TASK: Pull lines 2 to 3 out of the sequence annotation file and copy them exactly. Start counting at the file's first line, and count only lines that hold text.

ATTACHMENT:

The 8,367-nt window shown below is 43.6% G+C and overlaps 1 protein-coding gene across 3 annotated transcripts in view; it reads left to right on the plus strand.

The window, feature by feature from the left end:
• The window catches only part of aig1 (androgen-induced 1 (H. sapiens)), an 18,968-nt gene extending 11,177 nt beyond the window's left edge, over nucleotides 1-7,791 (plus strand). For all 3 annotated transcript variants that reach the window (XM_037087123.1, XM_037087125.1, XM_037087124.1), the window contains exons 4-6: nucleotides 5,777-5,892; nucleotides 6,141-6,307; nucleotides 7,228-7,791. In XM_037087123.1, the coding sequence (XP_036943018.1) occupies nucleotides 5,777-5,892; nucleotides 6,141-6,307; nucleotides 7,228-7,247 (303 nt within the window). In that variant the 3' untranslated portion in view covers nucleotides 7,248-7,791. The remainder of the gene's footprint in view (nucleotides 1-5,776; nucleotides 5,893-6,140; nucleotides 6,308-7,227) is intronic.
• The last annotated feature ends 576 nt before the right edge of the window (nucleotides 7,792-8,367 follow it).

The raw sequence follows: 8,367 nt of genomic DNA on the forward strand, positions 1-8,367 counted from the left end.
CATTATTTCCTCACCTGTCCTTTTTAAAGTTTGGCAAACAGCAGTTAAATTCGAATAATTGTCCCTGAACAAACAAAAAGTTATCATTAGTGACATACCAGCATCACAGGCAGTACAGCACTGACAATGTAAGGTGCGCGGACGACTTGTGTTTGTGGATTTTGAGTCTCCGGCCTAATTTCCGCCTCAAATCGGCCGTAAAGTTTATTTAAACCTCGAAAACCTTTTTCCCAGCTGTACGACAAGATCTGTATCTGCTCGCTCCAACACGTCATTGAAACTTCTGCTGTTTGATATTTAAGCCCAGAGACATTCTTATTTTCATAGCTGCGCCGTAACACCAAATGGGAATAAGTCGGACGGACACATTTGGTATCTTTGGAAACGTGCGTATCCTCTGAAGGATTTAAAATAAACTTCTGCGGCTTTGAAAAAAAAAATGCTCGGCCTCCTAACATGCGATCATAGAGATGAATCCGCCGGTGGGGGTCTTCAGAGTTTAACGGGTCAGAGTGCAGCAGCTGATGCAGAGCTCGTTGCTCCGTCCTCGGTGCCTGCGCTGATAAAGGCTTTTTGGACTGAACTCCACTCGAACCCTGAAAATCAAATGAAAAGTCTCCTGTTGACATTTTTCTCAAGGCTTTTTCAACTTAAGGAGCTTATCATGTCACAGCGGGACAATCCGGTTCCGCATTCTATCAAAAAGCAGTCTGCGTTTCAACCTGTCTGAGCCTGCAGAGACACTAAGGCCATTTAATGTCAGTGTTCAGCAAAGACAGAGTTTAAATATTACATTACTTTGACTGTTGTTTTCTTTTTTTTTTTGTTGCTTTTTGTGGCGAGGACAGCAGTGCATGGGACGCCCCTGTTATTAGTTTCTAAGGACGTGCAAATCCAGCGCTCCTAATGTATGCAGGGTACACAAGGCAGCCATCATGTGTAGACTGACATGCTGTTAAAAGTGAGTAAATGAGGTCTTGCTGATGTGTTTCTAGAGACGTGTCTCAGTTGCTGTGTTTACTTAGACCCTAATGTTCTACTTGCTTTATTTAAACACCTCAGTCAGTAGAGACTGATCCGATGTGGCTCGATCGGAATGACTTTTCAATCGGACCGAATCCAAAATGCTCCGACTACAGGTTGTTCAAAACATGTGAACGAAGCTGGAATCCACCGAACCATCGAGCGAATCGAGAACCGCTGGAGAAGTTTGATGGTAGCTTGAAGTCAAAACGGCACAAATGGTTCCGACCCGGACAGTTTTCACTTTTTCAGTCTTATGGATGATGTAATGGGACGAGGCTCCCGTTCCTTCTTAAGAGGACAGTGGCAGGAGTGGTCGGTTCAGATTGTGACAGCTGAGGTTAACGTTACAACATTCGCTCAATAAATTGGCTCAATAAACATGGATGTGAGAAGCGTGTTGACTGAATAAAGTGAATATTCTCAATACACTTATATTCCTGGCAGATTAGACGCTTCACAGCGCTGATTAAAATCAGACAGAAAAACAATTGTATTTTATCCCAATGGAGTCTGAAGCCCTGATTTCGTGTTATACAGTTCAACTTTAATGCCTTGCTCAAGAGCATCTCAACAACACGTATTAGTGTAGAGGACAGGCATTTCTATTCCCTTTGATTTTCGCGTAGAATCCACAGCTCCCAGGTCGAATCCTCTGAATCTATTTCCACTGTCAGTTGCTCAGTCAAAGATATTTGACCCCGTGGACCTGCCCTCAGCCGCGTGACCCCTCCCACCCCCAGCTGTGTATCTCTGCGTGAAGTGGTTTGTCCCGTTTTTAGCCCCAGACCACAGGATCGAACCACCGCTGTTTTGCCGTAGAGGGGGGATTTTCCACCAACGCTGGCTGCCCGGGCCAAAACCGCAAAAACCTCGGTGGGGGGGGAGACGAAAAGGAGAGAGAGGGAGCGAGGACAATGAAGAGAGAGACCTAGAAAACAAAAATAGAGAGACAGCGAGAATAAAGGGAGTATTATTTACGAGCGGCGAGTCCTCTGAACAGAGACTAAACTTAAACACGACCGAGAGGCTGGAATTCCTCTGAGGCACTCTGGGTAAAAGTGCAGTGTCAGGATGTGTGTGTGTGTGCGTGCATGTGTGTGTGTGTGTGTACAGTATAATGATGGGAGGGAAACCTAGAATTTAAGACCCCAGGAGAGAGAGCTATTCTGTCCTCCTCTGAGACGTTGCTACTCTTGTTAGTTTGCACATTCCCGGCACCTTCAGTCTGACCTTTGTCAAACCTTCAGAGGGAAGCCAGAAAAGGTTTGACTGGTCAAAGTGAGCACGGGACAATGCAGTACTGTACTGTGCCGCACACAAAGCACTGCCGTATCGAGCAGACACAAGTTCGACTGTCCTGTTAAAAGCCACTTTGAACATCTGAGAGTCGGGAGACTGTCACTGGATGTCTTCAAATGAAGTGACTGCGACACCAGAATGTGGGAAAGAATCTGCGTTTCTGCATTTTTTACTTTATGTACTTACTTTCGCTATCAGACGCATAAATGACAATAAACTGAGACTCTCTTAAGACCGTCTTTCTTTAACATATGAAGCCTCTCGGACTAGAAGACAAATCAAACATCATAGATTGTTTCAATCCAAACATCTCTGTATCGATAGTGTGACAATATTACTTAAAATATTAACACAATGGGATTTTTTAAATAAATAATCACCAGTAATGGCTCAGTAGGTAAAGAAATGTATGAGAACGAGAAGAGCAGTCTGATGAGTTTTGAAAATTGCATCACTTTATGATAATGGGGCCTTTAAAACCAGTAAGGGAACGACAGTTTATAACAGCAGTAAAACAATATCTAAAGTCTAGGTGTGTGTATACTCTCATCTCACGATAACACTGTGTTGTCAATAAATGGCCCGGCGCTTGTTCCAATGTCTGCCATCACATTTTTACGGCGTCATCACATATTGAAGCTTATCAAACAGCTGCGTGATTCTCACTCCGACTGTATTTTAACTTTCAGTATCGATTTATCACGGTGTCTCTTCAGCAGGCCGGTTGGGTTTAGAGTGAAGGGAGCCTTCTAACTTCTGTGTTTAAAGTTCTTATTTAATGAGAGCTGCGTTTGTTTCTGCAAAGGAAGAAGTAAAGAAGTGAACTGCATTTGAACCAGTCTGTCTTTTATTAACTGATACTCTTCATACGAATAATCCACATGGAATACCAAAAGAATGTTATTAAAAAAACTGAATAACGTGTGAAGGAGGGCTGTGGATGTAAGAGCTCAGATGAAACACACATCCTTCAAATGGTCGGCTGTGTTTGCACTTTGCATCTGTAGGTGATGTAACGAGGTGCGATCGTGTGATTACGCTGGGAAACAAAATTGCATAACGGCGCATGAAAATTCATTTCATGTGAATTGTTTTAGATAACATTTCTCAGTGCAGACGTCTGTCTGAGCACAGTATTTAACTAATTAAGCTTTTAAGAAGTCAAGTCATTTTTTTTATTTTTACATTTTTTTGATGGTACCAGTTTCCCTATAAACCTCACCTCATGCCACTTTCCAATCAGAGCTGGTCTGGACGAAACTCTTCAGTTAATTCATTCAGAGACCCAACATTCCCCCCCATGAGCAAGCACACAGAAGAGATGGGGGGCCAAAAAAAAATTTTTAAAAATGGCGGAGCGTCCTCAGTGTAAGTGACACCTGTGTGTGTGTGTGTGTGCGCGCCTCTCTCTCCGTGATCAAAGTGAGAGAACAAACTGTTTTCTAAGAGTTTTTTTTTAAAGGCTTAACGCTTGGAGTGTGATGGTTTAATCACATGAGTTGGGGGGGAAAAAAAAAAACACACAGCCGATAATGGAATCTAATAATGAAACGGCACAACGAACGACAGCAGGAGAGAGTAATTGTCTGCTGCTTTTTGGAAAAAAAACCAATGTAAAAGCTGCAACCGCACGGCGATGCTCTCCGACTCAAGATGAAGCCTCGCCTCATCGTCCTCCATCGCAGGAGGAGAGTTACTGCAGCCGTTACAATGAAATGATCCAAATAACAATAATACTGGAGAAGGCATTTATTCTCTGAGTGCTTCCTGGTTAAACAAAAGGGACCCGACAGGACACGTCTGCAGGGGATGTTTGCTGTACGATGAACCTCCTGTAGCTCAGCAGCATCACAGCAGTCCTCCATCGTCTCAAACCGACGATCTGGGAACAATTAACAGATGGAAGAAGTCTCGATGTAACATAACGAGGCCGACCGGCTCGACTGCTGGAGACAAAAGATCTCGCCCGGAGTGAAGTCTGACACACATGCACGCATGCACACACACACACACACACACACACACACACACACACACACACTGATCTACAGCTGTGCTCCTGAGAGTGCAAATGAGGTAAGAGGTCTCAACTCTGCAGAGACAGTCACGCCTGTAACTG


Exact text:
The window, feature by feature from the left end:
• The window catches only part of aig1 (androgen-induced 1 (H. sapiens)), an 18,968-nt gene extending 11,177 nt beyond the window's left edge, over nucleotides 1-7,791 (plus strand). For all 3 annotated transcript variants that reach the window (XM_037087123.1, XM_037087125.1, XM_037087124.1), the window contains exons 4-6: nucleotides 5,777-5,892; nucleotides 6,141-6,307; nucleotides 7,228-7,791. In XM_037087123.1, the coding sequence (XP_036943018.1) occupies nucleotides 5,777-5,892; nucleotides 6,141-6,307; nucleotides 7,228-7,247 (303 nt within the window). In that variant the 3' untranslated portion in view covers nucleotides 7,248-7,791. The remainder of the gene's footprint in view (nucleotides 1-5,776; nucleotides 5,893-6,140; nucleotides 6,308-7,227) is intronic.